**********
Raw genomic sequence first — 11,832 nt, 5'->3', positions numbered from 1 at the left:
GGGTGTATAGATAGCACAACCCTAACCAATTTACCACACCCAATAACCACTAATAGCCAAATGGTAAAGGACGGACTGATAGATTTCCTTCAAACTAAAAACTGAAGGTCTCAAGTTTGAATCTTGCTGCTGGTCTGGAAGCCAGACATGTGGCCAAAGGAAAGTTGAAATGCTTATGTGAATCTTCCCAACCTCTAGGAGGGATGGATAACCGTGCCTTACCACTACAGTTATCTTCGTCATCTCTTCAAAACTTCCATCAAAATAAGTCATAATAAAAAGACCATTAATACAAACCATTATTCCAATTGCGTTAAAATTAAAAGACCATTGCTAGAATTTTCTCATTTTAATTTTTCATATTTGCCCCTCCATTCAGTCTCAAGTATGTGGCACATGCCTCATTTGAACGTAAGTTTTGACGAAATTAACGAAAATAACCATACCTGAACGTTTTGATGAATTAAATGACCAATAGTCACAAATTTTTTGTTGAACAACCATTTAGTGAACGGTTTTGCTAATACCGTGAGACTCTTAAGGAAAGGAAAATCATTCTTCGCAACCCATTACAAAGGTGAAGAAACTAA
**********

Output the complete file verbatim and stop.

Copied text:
Raw genomic sequence first — 11,832 nt, 5'->3', positions numbered from 1 at the left:
GGGTGTATAGATAGCACAACCCTAACCAATTTACCACACCCAATAACCACTAATAGCCAAATGGTAAAGGACGGACTGATAGATTTCCTTCAAACTAAAAACTGAAGGTCTCAAGTTTGAATCTTGCTGCTGGTCTGGAAGCCAGACATGTGGCCAAAGGAAAGTTGAAATGCTTATGTGAATCTTCCCAACCTCTAGGAGGGATGGATAACCGTGCCTTACCACTACAGTTATCTTCGTCATCTCTTCAAAACTTCCATCAAAATAAGTCATAATAAAAAGACCATTAATACAAACCATTATTCCAATTGCGTTAAAATTAAAAGACCATTGCTAGAATTTTCTCATTTTAATTTTTCATATTTGCCCCTCCATTCAGTCTCAAGTATGTGGCACATGCCTCATTTGAACGTAAGTTTTGACGAAATTAACGAAAATAACCATACCTGAACGTTTTGATGAATTAAATGACCAATAGTCACAAATTTTTTGTTGAACAACCATTTAGTGAACGGTTTTGCTAATACCGTGAGACTCTTAAGGAAAGGAAAATCATTCTTCGCAACCCATTACAAAGGTGAAGAAACTAA